Iris Murdoch On Interpreting Our Messages To Ourselves

In Iris Murdoch‘s Black Prince (1973), Bradley Pearson wonders about his “two recent encounters with Rachel and how calm and pleased I had felt after the first one, and how disturbed and excited I now felt after the second one”:

Was I going to “fall in love” with Rachel? Should I even play with the idea, utter the words to myself? Was I upon the brink of some balls-up of catastrophic dimensions, some real disaster? Or was this perhaps in an unexpected form the opening itself of my long-awaited “break through,” my passage into another world, into the presence of the god? Or was it just nothing, the ephemeral emotions of an unhappily married middle-aged woman, the transient embarrassment of an elderly puritan who had for a very long time had no adventures at all? [Penguin Classics edition, New York, 2003, p. 134]

Pearson is right to be confused and perplexed. The ‘messages’ we receive from ‘ourselves’ at moments like these–ethical dilemmas being but the most vivid–can be counted upon to be garbled in some shape or fashion. The communication channel is noisy; and the identity of the communicating party at ‘the other end’ is obscure. Intimations may speak to us–as they do to Pearson–of both the sordid and sublime for we are possessed, in equal measure, by the both devilish and the divine; these intimations promise glory but they also threaten extinction. What meaning are we to ascribe to them? What action are we to take at their bidding? A cosmic shrug follows, and we are left to our own devices all over again. ‘Listen to your heart’ is as useless as any other instruction in this domain, for ‘the heart’ also speaks in confusing ways; its supposed desires are as complex, as confusing as those of any other part of ourselves. Cognitive dissonance is not an aberration, a pathological state of affairs; it is the norm for creatures as divided as us, as superficially visible to ourselves, as possessed by the unconscious. (Freud’s greatest contribution to moral psychology and literature was to raise the disturbing possibility that it would be unwise to expect coherence–moral or otherwise–from agents as internally divided, as self-opaque as us.)

We interpret these messages, these communiques, from ourselves with tactics and strategies and heuristics that are an unstable mixture of the expedient, the irrational, the momentarily pleasurable; we deal with ‘losses’ and ‘gains’ as best as we can, absorbing the ‘lessons’ they impart with some measure of impatience; we are unable to rest content and must move on, for life presses in on us at every turn, generating new crises, each demanding resolution. Our responses can only satisfice, only be imperfect.

The Clash were right thus, to wonder, to be provoked into an outburst of song, by the question of whether they should ‘stay or go.‘ We do not express our indecision quite as powerfully and vividly as they do, but we feel the torment it engenders in our own particular way.

Taming The Beast: Writing By Deleting Text

Some six or so years ago, I began work on a book. I’m still not done and the end isn’t in sight either. I’ve alluded to this state of affairs on this blog before: on my About page where I make note of the extremely impressive and portentous title the book bears, and once, in a post on the anxieties of the ‘creative process’ when I confessed I seemed to be permanently adrift in that terrifying stage where you feel like a dog’s dinner is considerably more promising in its appearance than your dearly beloved project. In the intervening years, I’ve finished other books, so all is not lost, but this unfinished work is now an albatross and a millstone and several other metaphorical burdens to boot. Almost three years ago, as I returned to teaching after my academic and parenting sabbatical, I realized my ‘book’ did not deserve such a dignified title; it was merely a file containing some ninety-five thousand words of notes culled from various sources and some assorted ramblings scattered throughout, posing as commentary and annotation and critique.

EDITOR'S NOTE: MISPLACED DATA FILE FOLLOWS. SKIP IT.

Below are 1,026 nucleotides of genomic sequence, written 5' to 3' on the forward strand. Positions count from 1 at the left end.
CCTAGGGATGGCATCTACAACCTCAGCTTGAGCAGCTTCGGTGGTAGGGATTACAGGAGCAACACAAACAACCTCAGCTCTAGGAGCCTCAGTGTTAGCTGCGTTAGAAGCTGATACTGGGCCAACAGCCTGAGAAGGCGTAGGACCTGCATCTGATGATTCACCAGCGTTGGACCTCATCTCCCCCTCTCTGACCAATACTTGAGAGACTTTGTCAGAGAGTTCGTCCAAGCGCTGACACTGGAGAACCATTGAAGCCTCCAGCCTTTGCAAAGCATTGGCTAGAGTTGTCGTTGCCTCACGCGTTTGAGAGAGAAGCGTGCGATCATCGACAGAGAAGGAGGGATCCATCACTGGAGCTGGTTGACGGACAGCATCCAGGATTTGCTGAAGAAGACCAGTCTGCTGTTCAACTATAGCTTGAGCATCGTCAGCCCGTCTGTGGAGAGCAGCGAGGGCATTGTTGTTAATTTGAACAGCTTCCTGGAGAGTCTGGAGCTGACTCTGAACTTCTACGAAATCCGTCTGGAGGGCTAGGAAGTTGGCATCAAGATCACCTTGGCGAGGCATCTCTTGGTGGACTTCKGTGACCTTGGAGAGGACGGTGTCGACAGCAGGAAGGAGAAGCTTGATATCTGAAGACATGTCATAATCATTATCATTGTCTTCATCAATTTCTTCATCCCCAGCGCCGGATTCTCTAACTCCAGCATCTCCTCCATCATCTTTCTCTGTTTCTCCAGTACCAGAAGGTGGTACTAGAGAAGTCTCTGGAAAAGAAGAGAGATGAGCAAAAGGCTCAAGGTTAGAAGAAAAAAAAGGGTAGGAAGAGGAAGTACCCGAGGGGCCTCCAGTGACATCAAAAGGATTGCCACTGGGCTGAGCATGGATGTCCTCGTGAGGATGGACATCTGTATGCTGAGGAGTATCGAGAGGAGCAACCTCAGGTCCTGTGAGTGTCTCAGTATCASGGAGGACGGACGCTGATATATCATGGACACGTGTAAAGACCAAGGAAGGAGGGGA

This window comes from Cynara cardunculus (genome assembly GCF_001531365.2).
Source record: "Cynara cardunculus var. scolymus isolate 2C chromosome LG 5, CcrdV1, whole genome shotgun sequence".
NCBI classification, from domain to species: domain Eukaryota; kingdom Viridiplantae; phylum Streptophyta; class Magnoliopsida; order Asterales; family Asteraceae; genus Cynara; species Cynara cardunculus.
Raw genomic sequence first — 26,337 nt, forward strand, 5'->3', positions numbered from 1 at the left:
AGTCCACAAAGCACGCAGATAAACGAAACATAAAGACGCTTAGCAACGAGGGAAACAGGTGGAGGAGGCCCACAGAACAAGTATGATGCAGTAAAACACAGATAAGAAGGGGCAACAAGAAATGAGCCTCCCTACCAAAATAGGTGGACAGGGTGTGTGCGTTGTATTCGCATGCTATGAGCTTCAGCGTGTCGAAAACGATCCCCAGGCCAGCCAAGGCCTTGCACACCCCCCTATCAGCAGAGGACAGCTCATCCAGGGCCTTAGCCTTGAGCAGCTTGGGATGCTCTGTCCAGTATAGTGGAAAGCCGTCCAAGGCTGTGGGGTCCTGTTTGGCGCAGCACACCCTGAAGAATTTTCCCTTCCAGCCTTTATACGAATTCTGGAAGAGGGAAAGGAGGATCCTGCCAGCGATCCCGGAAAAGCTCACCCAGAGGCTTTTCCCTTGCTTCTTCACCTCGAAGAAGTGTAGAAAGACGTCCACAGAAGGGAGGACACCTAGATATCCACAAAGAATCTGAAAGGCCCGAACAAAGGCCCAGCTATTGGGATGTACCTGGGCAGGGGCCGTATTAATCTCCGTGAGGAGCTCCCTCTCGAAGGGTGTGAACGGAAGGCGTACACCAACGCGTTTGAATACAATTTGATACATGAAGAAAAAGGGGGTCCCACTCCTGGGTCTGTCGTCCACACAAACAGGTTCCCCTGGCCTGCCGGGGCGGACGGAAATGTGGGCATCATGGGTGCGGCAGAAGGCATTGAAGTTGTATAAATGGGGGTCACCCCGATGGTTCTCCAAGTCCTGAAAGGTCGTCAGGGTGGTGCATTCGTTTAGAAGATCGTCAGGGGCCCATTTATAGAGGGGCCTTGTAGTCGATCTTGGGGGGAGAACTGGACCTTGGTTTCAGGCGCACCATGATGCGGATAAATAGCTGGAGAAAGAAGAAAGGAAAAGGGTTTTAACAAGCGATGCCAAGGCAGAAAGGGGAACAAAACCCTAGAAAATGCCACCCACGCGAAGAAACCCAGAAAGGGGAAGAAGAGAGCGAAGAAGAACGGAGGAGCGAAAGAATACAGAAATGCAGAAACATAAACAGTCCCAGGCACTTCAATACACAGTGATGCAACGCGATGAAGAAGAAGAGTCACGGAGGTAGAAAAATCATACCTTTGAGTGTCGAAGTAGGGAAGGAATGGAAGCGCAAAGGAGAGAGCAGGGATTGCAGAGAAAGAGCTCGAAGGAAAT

This morning, during my hopefully daily editing session that I’ve set aside to work on my book, the word count approached sixty-nine thousand. I’ve finally begun to tame the beast, in the best possible way, by cutting it down to size. Twenty-six thousand words have bit the dust. The file might grow again but for now, matters appear considerably more tractable than they did three years ago.

There is some deeply satisfying about deleting troublesome text, words and sentences that refuse to behave, to make sense, to conform, to fit in. Negotiations have failed; expulsion is the only way out. And so it happens; I highlight the block of text, and Ctrl-X the sucker. If it’s lucky, it goes into a separate file called ‘bitbucket,’ possibly to be salvaged for future use and reintroduced into another version of the manuscript; if I’m feeling particularly ruthless, I do not bother with such niceties. History informs me that I’ve never, ever, reused anything from a bit bucket file; it’s merely there to provide a kind of security blanket, a fallback measure of sorts; but once you’ve moved on, you’ve moved on, and that’s that. There’s no looking back. (There are, of course, many deletions that occur because I’ve carried out an efficient rewrite of the same material; that’s satisfying too in its own special way; the succinct, sharp, expression of a thought in a sentence remains an aspirational ideal and much brush needs to be cleared to bring that about.)

Deleting text is an old writing technique; it’s one of writing’s great pleasures. Sure, there are times it’s agonizing–thus leading to the sober gnomic advice to not be afraid to kill your darlings–but truth be told, very little regret ever evinces itself. The text to be deleted stands in the way, obscuring the promised view; shoving it aside gets rid of the dross, letting the gold shine through.

I really should have been working on my book instead of writing this post. Tomorrow morning, and more deletions beckon.


An Anxiety-Provoking Description Of The Creative Process